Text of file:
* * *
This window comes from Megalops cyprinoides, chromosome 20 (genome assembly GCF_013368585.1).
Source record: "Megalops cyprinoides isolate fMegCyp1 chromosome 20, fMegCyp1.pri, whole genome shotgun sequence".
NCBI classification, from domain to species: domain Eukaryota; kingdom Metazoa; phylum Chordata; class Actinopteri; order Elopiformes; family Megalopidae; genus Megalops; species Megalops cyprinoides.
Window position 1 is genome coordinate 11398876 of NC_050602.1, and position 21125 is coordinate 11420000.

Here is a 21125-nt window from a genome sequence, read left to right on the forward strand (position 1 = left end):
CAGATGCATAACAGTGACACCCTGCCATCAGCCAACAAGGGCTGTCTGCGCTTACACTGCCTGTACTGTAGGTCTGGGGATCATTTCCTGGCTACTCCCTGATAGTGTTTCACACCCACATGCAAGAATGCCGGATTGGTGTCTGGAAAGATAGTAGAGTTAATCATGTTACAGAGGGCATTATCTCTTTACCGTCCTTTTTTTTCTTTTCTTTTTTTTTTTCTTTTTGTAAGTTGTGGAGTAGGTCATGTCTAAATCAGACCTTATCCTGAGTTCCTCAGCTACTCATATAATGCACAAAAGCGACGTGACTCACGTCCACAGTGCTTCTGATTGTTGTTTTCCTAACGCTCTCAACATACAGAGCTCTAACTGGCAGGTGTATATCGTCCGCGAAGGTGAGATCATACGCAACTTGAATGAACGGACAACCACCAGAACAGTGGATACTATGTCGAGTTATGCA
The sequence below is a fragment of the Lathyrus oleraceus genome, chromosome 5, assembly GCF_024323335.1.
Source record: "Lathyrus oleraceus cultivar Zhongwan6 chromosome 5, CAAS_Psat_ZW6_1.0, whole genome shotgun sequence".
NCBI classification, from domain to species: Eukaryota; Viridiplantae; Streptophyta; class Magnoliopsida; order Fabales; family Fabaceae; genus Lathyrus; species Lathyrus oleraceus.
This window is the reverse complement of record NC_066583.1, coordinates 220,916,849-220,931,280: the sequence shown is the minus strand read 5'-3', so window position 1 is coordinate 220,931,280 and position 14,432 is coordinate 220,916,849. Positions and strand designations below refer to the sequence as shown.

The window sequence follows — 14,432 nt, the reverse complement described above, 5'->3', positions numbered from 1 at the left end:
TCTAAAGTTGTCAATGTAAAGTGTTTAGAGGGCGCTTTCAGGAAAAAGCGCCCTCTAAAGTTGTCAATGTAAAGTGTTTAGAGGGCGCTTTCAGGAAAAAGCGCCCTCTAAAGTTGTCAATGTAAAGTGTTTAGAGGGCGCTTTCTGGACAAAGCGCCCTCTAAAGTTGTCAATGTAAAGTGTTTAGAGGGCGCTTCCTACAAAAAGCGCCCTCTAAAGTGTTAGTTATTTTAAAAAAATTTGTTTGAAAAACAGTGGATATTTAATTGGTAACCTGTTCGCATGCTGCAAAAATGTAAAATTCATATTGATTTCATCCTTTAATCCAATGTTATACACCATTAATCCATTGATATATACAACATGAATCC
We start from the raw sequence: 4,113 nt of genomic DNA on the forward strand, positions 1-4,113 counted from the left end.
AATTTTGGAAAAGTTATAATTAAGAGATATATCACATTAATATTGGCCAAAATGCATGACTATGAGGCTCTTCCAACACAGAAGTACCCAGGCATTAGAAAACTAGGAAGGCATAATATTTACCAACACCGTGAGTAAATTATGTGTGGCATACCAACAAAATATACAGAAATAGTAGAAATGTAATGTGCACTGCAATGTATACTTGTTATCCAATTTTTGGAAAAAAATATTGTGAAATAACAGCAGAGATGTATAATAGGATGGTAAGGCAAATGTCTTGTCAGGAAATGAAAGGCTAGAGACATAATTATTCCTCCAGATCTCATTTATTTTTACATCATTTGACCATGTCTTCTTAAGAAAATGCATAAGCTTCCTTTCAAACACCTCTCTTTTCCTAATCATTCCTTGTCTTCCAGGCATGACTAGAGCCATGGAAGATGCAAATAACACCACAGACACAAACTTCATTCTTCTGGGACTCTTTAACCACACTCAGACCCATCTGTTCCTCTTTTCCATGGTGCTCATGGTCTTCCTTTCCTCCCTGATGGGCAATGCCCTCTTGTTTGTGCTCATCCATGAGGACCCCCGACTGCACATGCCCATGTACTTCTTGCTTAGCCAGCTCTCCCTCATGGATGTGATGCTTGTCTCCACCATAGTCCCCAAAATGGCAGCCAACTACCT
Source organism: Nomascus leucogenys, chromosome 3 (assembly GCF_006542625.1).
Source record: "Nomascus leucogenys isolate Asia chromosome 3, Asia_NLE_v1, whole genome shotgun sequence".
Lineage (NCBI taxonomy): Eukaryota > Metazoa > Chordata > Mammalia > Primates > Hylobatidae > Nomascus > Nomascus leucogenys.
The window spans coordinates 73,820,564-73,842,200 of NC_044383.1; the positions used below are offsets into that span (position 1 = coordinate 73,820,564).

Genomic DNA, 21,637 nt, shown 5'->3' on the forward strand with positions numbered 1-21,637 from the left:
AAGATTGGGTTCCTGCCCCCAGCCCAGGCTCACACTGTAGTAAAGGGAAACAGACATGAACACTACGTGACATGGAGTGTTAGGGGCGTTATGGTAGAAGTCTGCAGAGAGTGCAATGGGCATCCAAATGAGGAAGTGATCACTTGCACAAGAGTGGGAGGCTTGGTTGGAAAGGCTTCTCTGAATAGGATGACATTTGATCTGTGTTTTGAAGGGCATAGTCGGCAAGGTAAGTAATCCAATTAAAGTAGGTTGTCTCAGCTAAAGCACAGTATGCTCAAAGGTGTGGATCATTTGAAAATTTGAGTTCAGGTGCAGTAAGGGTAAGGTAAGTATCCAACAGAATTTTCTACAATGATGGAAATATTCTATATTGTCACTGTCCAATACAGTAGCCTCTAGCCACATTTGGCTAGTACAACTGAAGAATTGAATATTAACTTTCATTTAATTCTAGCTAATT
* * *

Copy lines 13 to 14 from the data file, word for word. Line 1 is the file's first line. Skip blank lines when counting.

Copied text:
We start from the raw sequence: 4,113 nt of genomic DNA on the forward strand, positions 1-4,113 counted from the left end.
AATTTTGGAAAAGTTATAATTAAGAGATATATCACATTAATATTGGCCAAAATGCATGACTATGAGGCTCTTCCAACACAGAAGTACCCAGGCATTAGAAAACTAGGAAGGCATAATATTTACCAACACCGTGAGTAAATTATGTGTGGCATACCAACAAAATATACAGAAATAGTAGAAATGTAATGTGCACTGCAATGTATACTTGTTATCCAATTTTTGGAAAAAAATATTGTGAAATAACAGCAGAGATGTATAATAGGATGGTAAGGCAAATGTCTTGTCAGGAAATGAAAGGCTAGAGACATAATTATTCCTCCAGATCTCATTTATTTTTACATCATTTGACCATGTCTTCTTAAGAAAATGCATAAGCTTCCTTTCAAACACCTCTCTTTTCCTAATCATTCCTTGTCTTCCAGGCATGACTAGAGCCATGGAAGATGCAAATAACACCACAGACACAAACTTCATTCTTCTGGGACTCTTTAACCACACTCAGACCCATCTGTTCCTCTTTTCCATGGTGCTCATGGTCTTCCTTTCCTCCCTGATGGGCAATGCCCTCTTGTTTGTGCTCATCCATGAGGACCCCCGACTGCACATGCCCATGTACTTCTTGCTTAGCCAGCTCTCCCTCATGGATGTGATGCTTGTCTCCACCATAGTCCCCAAAATGGCAGCCAACTACCT